What Becomes of the Little Ghosts in Faded Memories?

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I found some lost photographs taken by my father. After I saw these images, I started remembering old times, and old friends. Although, I did not remember everyone. So I decided to draw over those I do not remember very well, while those I remember very well remained photography. The less detail a person has, the less I remember that person.

— Alberto Achega Leitão

At just 21 years of age, this Portuguese artist elegantly captures the slippery nature of photo-freeze-drying memories: even the most painstaking documentarians among us forget things. We leak memories. Photo albums notwithstanding, people change, families move, stuff happens. Our grasp of the past becomes less secure until, bit by bit, without us knowing it, pieces wink out of existence.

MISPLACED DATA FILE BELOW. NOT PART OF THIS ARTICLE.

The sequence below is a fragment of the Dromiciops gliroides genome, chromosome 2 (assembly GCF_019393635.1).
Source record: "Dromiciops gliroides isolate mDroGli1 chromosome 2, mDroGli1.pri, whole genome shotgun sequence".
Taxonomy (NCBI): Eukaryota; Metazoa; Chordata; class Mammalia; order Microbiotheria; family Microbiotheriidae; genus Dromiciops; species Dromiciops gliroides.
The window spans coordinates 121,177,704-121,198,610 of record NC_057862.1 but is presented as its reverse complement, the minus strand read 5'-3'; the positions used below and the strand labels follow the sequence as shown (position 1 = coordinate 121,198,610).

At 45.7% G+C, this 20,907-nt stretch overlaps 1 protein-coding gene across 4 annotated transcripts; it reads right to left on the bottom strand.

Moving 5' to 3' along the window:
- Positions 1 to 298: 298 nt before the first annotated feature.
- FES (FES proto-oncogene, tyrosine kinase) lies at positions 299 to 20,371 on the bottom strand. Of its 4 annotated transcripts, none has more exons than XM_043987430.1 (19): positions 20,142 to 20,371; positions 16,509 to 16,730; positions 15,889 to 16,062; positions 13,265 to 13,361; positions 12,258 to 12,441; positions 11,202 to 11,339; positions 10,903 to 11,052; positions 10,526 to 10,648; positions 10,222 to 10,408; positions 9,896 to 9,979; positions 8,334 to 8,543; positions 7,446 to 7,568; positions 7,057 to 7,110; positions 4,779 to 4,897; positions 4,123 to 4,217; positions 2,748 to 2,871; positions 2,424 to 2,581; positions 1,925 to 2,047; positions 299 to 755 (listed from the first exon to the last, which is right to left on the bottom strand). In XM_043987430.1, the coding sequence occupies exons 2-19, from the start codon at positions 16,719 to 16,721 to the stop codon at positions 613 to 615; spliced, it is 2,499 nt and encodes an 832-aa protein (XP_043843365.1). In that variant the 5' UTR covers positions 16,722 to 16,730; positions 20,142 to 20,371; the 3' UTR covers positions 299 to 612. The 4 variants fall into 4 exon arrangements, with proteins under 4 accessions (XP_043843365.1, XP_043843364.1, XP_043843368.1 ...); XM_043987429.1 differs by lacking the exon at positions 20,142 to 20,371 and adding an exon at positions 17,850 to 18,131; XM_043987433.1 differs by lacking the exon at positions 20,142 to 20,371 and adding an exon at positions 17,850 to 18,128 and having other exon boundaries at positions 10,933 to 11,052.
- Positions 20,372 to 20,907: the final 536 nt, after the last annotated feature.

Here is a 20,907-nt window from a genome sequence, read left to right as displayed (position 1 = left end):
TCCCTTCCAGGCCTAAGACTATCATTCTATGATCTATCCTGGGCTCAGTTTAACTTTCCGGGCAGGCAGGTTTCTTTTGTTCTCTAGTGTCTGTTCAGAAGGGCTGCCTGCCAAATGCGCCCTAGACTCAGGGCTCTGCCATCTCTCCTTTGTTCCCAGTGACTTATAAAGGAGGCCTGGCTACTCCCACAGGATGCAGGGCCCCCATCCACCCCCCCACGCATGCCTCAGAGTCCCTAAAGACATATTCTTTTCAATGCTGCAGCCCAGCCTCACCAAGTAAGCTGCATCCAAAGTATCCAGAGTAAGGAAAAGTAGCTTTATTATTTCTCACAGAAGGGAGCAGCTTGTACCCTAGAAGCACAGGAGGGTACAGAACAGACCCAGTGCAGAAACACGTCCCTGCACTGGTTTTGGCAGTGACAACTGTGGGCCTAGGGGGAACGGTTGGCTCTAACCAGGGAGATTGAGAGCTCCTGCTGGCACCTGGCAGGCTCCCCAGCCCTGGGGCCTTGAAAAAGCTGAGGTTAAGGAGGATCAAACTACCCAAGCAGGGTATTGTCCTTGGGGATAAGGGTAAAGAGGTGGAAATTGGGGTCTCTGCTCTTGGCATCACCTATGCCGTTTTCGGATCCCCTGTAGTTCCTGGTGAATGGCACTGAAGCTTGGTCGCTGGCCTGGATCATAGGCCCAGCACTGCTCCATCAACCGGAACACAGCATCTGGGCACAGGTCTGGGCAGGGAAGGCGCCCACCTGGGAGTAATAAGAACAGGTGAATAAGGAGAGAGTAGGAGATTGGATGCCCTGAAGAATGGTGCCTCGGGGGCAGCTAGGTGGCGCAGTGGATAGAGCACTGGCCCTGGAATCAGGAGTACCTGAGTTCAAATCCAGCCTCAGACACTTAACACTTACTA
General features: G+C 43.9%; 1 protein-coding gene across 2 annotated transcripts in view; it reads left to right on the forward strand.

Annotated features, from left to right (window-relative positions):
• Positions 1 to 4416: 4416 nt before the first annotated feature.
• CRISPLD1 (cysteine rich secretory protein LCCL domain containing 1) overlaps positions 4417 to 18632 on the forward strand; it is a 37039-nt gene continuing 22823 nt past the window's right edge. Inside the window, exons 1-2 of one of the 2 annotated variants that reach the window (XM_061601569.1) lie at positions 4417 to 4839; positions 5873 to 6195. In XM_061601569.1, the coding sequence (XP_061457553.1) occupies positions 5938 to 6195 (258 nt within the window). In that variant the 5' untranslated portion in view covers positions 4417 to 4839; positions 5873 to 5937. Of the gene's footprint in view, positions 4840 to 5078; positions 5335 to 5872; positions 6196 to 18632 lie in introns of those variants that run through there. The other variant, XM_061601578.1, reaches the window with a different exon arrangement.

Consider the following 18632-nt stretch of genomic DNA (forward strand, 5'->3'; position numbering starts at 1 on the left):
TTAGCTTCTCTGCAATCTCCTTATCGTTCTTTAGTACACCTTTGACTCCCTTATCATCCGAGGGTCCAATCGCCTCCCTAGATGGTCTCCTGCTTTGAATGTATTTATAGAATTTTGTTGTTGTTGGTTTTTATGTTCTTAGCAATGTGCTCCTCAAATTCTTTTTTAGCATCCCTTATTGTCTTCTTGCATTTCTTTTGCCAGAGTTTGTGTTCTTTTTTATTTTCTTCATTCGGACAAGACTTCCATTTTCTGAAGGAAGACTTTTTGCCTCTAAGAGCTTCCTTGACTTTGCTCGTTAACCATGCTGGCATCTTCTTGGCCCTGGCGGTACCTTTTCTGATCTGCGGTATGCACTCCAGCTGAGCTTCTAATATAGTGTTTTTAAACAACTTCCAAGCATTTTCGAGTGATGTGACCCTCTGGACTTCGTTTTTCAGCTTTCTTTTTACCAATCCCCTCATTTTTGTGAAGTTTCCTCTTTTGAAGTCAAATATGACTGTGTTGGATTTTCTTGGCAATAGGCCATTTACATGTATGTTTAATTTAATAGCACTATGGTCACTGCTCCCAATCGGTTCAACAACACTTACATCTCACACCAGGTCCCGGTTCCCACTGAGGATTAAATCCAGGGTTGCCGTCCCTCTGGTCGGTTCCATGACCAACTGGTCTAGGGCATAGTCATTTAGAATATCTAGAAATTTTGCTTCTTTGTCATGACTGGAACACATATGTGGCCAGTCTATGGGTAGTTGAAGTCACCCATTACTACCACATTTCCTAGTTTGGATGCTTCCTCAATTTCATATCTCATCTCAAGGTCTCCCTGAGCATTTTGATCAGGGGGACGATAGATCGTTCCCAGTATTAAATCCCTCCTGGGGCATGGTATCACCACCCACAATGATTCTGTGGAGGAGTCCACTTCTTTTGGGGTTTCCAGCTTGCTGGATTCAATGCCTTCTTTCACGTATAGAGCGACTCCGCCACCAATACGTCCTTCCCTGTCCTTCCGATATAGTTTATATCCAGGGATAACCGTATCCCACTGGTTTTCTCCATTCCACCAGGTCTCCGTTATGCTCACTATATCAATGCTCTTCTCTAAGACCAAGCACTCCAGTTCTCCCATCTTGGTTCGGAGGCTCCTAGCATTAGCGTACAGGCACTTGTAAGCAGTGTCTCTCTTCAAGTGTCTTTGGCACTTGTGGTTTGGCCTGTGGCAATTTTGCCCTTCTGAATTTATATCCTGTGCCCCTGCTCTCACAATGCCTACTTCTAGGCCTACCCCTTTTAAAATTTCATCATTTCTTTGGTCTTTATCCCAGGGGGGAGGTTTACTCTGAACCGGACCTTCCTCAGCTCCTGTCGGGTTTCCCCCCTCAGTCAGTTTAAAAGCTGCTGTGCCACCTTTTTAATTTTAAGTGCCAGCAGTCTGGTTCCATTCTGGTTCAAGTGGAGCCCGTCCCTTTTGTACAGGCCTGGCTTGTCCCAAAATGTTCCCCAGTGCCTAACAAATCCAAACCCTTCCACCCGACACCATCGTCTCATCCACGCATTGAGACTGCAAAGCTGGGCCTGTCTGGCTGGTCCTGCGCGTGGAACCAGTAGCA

There’s probably an argument here in favor of historians, and archivists, and professional photo organizers, and certainly for diligently tagging your photos. And this is a great argument, and we make it daily  — if not for yourself, then for the interested parties who come after you.

Leitão’s ghostly Faded Memories project is the silent “otherwise…” that hangs above it all: a simple meditation on impermanence, a quiet reflection on the natural progression of things. In this photo series, he drew over people in photos he didn’t remember very well. The frequency and proximity of these people suggest how easy it is to forget those people who were once just a snapshot away.

So tag, tag, against the dying of the light, and carpe diem everyone.

From Alberto Achega Leitão's Faded Memories project.
First Memory.